A new fee structure for insolvency cases that would come in next June has been proposed by Scotland's Accountant in Bankruptcy (AiB) to cover a projected funding deficit.
Earlier proposals put forward in March this year were withdrawn after a committee of MSPs raised concerns including over their effect on the amount of any potential reversion to a debtor where a property had been sold, and whether the audit fee on cases managed by private trustees should be capped.
Under the present scheme, although the AiB recorded small surpluses in the two years prior to 2016-17, in that year it needed a financial top-up from the Scottish Government and its projected deficits for 2018-19 and 2019-20 are £4.2m and £3m respectively. This is because of the recent extension to four years of the period during which a debtor should make contributions from income towards their debts, resulting in a delay in realising income from cases awarded in 2015-16 onwards.
While AiB recognises that in the short term most of the deficit will require to be funded by the public purse, it wants to move to "a more sustainable pattern of future income", and look to raise about £1m a year more by the time the fees are fully established.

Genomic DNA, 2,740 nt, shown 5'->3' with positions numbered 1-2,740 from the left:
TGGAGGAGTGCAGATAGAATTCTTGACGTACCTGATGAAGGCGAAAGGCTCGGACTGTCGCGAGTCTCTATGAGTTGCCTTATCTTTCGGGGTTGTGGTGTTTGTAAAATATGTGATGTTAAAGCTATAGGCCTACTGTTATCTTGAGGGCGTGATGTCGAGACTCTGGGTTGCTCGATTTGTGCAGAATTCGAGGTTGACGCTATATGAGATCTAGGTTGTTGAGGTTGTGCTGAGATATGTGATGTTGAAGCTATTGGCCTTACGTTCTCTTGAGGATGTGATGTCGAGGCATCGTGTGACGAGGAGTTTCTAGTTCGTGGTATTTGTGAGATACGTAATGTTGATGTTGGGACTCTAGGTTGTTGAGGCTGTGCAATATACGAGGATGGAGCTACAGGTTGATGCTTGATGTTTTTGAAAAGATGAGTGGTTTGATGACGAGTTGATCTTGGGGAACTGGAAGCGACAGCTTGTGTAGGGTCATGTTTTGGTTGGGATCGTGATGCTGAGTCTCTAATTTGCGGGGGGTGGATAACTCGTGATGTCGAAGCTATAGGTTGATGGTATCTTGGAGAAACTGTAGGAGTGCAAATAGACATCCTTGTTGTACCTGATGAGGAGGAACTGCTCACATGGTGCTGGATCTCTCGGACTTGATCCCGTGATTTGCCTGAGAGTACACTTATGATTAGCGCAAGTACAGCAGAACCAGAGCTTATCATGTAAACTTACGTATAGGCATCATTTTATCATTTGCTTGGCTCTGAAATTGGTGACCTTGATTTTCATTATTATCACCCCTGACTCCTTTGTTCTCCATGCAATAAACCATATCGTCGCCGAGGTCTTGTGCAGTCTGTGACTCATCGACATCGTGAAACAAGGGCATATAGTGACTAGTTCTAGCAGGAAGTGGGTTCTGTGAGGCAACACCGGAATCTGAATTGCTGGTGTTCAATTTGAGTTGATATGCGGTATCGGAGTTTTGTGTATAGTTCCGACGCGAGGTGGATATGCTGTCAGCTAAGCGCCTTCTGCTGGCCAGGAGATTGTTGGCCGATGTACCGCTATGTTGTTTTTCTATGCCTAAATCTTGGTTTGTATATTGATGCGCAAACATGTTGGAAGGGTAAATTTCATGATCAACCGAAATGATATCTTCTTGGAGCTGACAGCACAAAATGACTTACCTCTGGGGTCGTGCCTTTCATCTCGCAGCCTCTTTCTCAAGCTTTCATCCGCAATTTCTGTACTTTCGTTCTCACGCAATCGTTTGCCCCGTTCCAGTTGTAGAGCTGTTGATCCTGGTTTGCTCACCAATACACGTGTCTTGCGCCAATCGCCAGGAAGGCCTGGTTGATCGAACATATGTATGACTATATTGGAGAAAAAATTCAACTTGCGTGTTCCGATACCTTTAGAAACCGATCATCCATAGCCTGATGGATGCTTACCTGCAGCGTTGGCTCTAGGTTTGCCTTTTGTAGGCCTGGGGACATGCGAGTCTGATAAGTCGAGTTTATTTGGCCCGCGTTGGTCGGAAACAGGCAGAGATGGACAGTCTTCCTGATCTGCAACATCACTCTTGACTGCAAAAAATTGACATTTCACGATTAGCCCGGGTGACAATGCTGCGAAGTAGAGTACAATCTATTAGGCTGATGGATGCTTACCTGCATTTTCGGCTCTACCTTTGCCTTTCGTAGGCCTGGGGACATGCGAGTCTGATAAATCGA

To achieve this it proposes to:
- drop plans to cap the audit fee;
- drop plans to introduce the charging of interest for late payment of debts to the Agency (a further matter of concern in the Parliament);
- make no changes to the current percentages taken from assets realised; but
- increase the flat rate fee charged to each case where AiB is trustee by a further £200, so that the new fee would be £1700.
"The practical impact of these changes, compared to our earlier proposals, is that slightly fewer cases will produce any dividend to creditors, but those cases that continue to produce dividends, will tend to produce slightly larger ones", the paper states.
It adds that the number of cases producing slightly larger dividends will be relatively small – in 2015-16, there were only 22 cases in which any reversion was available for the debtor.
AiB does not expect the proposals to impact on creditor behaviour.
Click here to view the consultation. The deadline for responses is 12 March 2018.